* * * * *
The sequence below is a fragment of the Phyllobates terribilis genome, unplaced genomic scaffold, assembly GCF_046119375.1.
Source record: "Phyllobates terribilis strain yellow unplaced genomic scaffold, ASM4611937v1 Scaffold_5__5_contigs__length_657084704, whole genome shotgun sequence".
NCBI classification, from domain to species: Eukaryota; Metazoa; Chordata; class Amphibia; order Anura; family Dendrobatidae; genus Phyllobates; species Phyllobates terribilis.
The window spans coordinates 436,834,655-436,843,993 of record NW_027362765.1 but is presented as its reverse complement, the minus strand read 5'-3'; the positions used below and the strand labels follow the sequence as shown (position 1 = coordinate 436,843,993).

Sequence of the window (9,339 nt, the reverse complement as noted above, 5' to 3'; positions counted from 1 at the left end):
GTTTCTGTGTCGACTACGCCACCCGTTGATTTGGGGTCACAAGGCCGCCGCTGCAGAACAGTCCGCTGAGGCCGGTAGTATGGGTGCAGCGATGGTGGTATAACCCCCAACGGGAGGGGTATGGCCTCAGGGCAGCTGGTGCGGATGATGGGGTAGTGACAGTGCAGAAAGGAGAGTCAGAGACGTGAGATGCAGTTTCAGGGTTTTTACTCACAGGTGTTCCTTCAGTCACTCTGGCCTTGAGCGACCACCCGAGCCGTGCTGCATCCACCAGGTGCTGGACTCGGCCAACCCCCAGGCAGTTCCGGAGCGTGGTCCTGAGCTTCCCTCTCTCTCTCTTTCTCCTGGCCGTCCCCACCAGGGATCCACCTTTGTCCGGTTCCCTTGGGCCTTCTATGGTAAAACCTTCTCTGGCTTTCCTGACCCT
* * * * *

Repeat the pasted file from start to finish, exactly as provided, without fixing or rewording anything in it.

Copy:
The sequence below is a fragment of the Phyllobates terribilis genome, unplaced genomic scaffold, assembly GCF_046119375.1.
Source record: "Phyllobates terribilis strain yellow unplaced genomic scaffold, ASM4611937v1 Scaffold_5__5_contigs__length_657084704, whole genome shotgun sequence".
NCBI classification, from domain to species: Eukaryota; Metazoa; Chordata; class Amphibia; order Anura; family Dendrobatidae; genus Phyllobates; species Phyllobates terribilis.
The window spans coordinates 436,834,655-436,843,993 of record NW_027362765.1 but is presented as its reverse complement, the minus strand read 5'-3'; the positions used below and the strand labels follow the sequence as shown (position 1 = coordinate 436,843,993).

Sequence of the window (9,339 nt, the reverse complement as noted above, 5' to 3'; positions counted from 1 at the left end):
GTTTCTGTGTCGACTACGCCACCCGTTGATTTGGGGTCACAAGGCCGCCGCTGCAGAACAGTCCGCTGAGGCCGGTAGTATGGGTGCAGCGATGGTGGTATAACCCCCAACGGGAGGGGTATGGCCTCAGGGCAGCTGGTGCGGATGATGGGGTAGTGACAGTGCAGAAAGGAGAGTCAGAGACGTGAGATGCAGTTTCAGGGTTTTTACTCACAGGTGTTCCTTCAGTCACTCTGGCCTTGAGCGACCACCCGAGCCGTGCTGCATCCACCAGGTGCTGGACTCGGCCAACCCCCAGGCAGTTCCGGAGCGTGGTCCTGAGCTTCCCTCTCTCTCTCTTTCTCCTGGCCGTCCCCACCAGGGATCCACCTTTGTCCGGTTCCCTTGGGCCTTCTATGGTAAAACCTTCTCTGGCTTTCCTGACCCT